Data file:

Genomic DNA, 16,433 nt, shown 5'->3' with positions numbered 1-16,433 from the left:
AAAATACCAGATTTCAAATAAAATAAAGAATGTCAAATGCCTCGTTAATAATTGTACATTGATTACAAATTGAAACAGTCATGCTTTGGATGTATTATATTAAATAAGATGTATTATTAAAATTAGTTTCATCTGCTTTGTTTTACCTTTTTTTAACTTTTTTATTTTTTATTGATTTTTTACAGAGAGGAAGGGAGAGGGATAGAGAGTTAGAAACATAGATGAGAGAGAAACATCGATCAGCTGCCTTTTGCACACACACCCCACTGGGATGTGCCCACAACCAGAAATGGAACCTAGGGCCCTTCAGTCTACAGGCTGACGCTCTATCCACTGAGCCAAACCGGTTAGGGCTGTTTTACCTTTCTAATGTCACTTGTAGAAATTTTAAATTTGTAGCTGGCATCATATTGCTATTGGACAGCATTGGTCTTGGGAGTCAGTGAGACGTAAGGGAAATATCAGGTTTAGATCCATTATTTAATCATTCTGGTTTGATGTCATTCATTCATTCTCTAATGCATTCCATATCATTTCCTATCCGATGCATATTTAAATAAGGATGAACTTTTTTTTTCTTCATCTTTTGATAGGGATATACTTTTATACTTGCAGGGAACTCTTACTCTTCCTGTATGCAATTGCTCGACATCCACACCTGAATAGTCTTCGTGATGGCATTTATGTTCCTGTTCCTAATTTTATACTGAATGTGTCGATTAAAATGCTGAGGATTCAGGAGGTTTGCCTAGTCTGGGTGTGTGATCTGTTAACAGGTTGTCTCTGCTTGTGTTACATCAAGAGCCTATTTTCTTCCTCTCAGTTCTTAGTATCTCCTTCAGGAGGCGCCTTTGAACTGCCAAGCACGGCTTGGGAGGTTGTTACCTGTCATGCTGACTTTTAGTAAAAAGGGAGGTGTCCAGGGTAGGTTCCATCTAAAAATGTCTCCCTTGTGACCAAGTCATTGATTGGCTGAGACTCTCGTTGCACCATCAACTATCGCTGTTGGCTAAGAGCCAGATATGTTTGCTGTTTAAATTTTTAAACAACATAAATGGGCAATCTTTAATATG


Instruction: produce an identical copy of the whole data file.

Genomic DNA, 16,433 nt, shown 5'->3' with positions numbered 1-16,433 from the left:
AAAATACCAGATTTCAAATAAAATAAAGAATGTCAAATGCCTCGTTAATAATTGTACATTGATTACAAATTGAAACAGTCATGCTTTGGATGTATTATATTAAATAAGATGTATTATTAAAATTAGTTTCATCTGCTTTGTTTTACCTTTTTTTAACTTTTTTATTTTTTATTGATTTTTTACAGAGAGGAAGGGAGAGGGATAGAGAGTTAGAAACATAGATGAGAGAGAAACATCGATCAGCTGCCTTTTGCACACACACCCCACTGGGATGTGCCCACAACCAGAAATGGAACCTAGGGCCCTTCAGTCTACAGGCTGACGCTCTATCCACTGAGCCAAACCGGTTAGGGCTGTTTTACCTTTCTAATGTCACTTGTAGAAATTTTAAATTTGTAGCTGGCATCATATTGCTATTGGACAGCATTGGTCTTGGGAGTCAGTGAGACGTAAGGGAAATATCAGGTTTAGATCCATTATTTAATCATTCTGGTTTGATGTCATTCATTCATTCTCTAATGCATTCCATATCATTTCCTATCCGATGCATATTTAAATAAGGATGAACTTTTTTTTTCTTCATCTTTTGATAGGGATATACTTTTATACTTGCAGGGAACTCTTACTCTTCCTGTATGCAATTGCTCGACATCCACACCTGAATAGTCTTCGTGATGGCATTTATGTTCCTGTTCCTAATTTTATACTGAATGTGTCGATTAAAATGCTGAGGATTCAGGAGGTTTGCCTAGTCTGGGTGTGTGATCTGTTAACAGGTTGTCTCTGCTTGTGTTACATCAAGAGCCTATTTTCTTCCTCTCAGTTCTTAGTATCTCCTTCAGGAGGCGCCTTTGAACTGCCAAGCACGGCTTGGGAGGTTGTTACCTGTCATGCTGACTTTTAGTAAAAAGGGAGGTGTCCAGGGTAGGTTCCATCTAAAAATGTCTCCCTTGTGACCAAGTCATTGATTGGCTGAGACTCTCGTTGCACCATCAACTATCGCTGTTGGCTAAGAGCCAGATATGTTTGCTGTTTAAATTTTTAAACAACATAAATGGGCAATCTTTAATATG